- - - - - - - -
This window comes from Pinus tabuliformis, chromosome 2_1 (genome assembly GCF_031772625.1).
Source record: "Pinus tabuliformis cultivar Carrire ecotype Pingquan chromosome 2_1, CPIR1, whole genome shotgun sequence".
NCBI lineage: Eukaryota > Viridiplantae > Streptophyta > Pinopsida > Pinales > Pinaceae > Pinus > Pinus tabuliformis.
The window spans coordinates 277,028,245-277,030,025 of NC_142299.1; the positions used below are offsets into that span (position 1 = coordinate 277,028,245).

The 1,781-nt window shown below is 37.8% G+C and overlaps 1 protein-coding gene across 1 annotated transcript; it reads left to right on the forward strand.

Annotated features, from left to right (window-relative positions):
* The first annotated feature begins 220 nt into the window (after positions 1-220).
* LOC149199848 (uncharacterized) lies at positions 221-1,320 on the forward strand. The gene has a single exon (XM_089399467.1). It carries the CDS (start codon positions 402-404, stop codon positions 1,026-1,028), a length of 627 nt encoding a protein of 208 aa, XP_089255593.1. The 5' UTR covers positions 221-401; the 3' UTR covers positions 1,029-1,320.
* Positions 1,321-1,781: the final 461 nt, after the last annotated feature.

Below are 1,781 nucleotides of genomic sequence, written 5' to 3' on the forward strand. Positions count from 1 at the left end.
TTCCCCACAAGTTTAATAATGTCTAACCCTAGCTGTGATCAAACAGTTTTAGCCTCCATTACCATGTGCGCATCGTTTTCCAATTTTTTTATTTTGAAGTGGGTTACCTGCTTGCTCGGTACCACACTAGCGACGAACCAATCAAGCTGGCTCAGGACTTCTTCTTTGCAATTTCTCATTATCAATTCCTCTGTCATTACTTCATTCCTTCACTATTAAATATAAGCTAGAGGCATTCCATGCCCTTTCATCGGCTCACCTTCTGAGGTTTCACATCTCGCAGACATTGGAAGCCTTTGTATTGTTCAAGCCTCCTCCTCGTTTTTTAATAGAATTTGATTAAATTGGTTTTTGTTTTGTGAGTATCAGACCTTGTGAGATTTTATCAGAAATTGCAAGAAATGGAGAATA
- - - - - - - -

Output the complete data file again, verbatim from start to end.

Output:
This window comes from Pinus tabuliformis, chromosome 2_1 (genome assembly GCF_031772625.1).
Source record: "Pinus tabuliformis cultivar Carrire ecotype Pingquan chromosome 2_1, CPIR1, whole genome shotgun sequence".
NCBI lineage: Eukaryota > Viridiplantae > Streptophyta > Pinopsida > Pinales > Pinaceae > Pinus > Pinus tabuliformis.
The window spans coordinates 277,028,245-277,030,025 of NC_142299.1; the positions used below are offsets into that span (position 1 = coordinate 277,028,245).

The 1,781-nt window shown below is 37.8% G+C and overlaps 1 protein-coding gene across 1 annotated transcript; it reads left to right on the forward strand.

Annotated features, from left to right (window-relative positions):
* The first annotated feature begins 220 nt into the window (after positions 1-220).
* LOC149199848 (uncharacterized) lies at positions 221-1,320 on the forward strand. The gene has a single exon (XM_089399467.1). It carries the CDS (start codon positions 402-404, stop codon positions 1,026-1,028), a length of 627 nt encoding a protein of 208 aa, XP_089255593.1. The 5' UTR covers positions 221-401; the 3' UTR covers positions 1,029-1,320.
* Positions 1,321-1,781: the final 461 nt, after the last annotated feature.

Below are 1,781 nucleotides of genomic sequence, written 5' to 3' on the forward strand. Positions count from 1 at the left end.
TTCCCCACAAGTTTAATAATGTCTAACCCTAGCTGTGATCAAACAGTTTTAGCCTCCATTACCATGTGCGCATCGTTTTCCAATTTTTTTATTTTGAAGTGGGTTACCTGCTTGCTCGGTACCACACTAGCGACGAACCAATCAAGCTGGCTCAGGACTTCTTCTTTGCAATTTCTCATTATCAATTCCTCTGTCATTACTTCATTCCTTCACTATTAAATATAAGCTAGAGGCATTCCATGCCCTTTCATCGGCTCACCTTCTGAGGTTTCACATCTCGCAGACATTGGAAGCCTTTGTATTGTTCAAGCCTCCTCCTCGTTTTTTAATAGAATTTGATTAAATTGGTTTTTGTTTTGTGAGTATCAGACCTTGTGAGATTTTATCAGAAATTGCAAGAAATGGAGAATA